Knowledge and Skills Obsolescence in the Air Quality Sector
As technology advances, the collection of human knowledge expands and the skills necessary for living in a functioning society eventually get replaced with new ones that did not exist before. Thousands of years ago, the time for the sum total of human knowledge to be replaced and skills to become obsolete was many decades to centuries. Then there came the civilizations of Egypt, Babylon, Persia, Greece, and Rome in the west and Shang, Zhou, and Han dynasties in the east, and more in the Americas and Africa. Technology was advancing society to where knowledge and skills were being replaced within a few decades to a century or two. Over time, the period when knowledge and skills overturn has gotten shorter and shorter, to the point where this replacement is happening multiple times within our lifetime.
I have personally experienced this accelerated growth in necessary knowledge and skills a few times during my education and professional career. In the early 1980’s, the last chapter of my heat transfer textbook covered a few topics that were “beyond the scope” for an undergraduate engineering degree. Three years later, those same topics were moved to the front of the text and were required for the same degree. Today, it is difficult to obtain a physical textbook as they are mostly available online since new topics are replacing or are being added to the existing topics faster than books can be re-worked and reprinted.
So why am I bringing up this advancement of technology and growth in knowledge and skills? When I first started as a dispersion modeler in the 1990’s, the models were run on PCs, as that was the state of technology at the time. The input and output files were created and generated electronically and stored on electronic media, e.g. floppy discs or hard drives. A lot of the content of these files was not easily readable by humans, at least the humans I knew at the time, so the model input and output were printed to paper. The typical dispersion modeling submittal arrived at a regulatory agency in boxes; sometimes in dozens of boxes.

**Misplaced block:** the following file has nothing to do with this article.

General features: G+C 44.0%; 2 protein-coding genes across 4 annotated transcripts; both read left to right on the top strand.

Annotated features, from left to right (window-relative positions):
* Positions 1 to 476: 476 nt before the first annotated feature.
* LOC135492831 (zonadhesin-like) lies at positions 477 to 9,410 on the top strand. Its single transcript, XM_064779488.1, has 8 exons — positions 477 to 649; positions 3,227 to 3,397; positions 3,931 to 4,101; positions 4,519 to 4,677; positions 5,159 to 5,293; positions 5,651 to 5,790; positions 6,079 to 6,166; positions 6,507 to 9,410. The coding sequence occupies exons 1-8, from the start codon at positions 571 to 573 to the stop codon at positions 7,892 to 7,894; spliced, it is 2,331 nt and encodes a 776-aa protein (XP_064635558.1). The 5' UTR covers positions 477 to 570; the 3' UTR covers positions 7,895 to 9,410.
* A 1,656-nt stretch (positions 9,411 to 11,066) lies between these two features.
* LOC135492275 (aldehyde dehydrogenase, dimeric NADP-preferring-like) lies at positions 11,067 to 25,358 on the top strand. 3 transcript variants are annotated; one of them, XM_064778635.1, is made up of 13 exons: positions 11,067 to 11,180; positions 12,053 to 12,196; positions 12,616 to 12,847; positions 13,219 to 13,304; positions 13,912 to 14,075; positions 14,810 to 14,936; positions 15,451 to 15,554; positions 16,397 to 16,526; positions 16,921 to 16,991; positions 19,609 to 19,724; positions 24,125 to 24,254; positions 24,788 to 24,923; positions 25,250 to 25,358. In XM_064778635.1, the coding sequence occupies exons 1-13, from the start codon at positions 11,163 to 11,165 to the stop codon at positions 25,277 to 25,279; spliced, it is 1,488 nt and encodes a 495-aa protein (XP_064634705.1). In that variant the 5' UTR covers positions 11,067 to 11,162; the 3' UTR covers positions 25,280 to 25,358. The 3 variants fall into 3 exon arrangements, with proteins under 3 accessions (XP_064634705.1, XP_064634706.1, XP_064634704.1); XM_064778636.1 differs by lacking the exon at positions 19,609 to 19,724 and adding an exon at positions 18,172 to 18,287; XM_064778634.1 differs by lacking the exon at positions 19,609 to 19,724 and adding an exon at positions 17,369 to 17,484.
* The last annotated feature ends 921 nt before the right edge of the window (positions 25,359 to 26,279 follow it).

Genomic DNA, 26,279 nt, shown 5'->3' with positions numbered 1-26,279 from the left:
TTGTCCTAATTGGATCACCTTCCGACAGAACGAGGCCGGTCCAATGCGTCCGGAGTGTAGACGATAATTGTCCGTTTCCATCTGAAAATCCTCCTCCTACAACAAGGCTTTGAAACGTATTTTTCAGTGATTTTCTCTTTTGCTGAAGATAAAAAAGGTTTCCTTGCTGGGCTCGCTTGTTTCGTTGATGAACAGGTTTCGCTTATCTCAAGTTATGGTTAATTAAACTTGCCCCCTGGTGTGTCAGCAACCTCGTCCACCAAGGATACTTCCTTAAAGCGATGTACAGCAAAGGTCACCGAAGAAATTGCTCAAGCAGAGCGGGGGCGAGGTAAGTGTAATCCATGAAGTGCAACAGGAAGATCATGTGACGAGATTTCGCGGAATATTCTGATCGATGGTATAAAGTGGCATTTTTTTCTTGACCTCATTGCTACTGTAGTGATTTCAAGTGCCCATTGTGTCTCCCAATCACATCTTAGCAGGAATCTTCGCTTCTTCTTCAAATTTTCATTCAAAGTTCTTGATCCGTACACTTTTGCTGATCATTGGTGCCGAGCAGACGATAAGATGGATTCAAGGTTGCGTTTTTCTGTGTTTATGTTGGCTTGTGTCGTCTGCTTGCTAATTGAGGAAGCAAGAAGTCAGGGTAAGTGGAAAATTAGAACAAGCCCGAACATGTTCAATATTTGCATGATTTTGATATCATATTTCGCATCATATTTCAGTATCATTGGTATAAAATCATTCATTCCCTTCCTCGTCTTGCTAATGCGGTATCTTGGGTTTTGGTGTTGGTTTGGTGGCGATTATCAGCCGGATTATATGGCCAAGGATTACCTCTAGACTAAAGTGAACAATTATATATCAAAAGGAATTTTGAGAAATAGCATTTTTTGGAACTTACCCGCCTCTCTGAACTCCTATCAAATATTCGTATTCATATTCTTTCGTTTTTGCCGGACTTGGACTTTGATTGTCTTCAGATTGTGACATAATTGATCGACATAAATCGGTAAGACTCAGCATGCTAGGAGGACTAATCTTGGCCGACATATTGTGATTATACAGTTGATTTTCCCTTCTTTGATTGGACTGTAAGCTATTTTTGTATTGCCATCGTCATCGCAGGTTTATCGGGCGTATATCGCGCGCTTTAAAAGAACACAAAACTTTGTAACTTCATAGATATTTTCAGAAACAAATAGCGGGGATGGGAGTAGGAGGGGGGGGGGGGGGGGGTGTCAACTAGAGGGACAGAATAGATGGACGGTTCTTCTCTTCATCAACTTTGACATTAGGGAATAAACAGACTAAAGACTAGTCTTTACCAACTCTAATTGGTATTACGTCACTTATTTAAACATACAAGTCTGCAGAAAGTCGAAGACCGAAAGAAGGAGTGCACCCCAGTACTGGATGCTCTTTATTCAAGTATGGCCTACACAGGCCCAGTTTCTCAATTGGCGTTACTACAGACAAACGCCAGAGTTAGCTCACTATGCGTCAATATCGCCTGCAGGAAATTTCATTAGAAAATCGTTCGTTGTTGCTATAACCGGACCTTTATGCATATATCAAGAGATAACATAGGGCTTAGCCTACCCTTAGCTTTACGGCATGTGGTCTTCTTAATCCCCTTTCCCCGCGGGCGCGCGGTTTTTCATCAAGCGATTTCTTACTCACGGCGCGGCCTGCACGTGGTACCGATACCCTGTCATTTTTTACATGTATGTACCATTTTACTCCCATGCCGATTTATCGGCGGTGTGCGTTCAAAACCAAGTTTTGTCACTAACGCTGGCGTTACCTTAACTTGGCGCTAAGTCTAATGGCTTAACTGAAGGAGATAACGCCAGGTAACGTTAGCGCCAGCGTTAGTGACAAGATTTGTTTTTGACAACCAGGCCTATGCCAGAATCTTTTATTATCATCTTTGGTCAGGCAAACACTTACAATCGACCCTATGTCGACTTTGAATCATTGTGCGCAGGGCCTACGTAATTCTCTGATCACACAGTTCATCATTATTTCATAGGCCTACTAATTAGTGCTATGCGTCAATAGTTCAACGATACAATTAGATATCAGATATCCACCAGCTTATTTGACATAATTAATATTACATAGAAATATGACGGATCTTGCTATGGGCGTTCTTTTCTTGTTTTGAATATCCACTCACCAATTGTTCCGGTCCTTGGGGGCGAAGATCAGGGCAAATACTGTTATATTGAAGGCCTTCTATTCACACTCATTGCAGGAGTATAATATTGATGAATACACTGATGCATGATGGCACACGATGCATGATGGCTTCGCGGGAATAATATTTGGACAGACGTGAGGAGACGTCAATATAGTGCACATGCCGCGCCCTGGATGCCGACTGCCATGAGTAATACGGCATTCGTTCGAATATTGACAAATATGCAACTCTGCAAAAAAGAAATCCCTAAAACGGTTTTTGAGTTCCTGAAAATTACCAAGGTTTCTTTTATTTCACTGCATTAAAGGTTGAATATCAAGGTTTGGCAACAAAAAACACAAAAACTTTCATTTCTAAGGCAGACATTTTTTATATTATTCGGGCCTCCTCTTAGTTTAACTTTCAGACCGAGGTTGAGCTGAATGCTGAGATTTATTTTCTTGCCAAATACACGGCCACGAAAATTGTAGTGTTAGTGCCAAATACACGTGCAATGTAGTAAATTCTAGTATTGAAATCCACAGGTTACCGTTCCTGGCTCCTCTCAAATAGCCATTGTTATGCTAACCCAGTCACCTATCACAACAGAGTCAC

So where am I going with the trip down Nostalgia Avenue? Take a look around and examine the process we are currently going through. It isn’t much different than it was in the 1990’s. The dispersion model runs are, for the most part, still run on PCs, though they are faster. Air quality analysis (AQA) reports, are still submitted in paper form (I consider PDFs a form of paper). We are still physically gathering and manipulating all the data needed to perform a dispersion modeling analysis. Though monochromatic displays are hard to find today, we still view and review modeling input and output with the same interfaces as before. Very little has changed in the last 30 years.
There is a better way and a modern approach on the horizon. NaviKnow invites you to attend the 4C HSC Conference on February 6-8, 2019 in Austin, Texas to see and learn about what NaviKnow has done, is doing, and will be doing in the near future to bring the dispersion modeling community into the 21st century. At the conference, NaviKnow is providing three opportunities to move us all forward:
- A Modern Approach to Dispersion Modeling (30-minute presentation)
- A Roadmap to the Future of Air Quality Permitting (2-hour training course)
- Practical Dispersion Modeling (4-hour workshop)
We encourage you to attend the conference and visit with us at the presentations and courses we have available. Whether you attend the conference or not, we always want your input, feedback, and comments on all topics related to air quality modeling and permitting.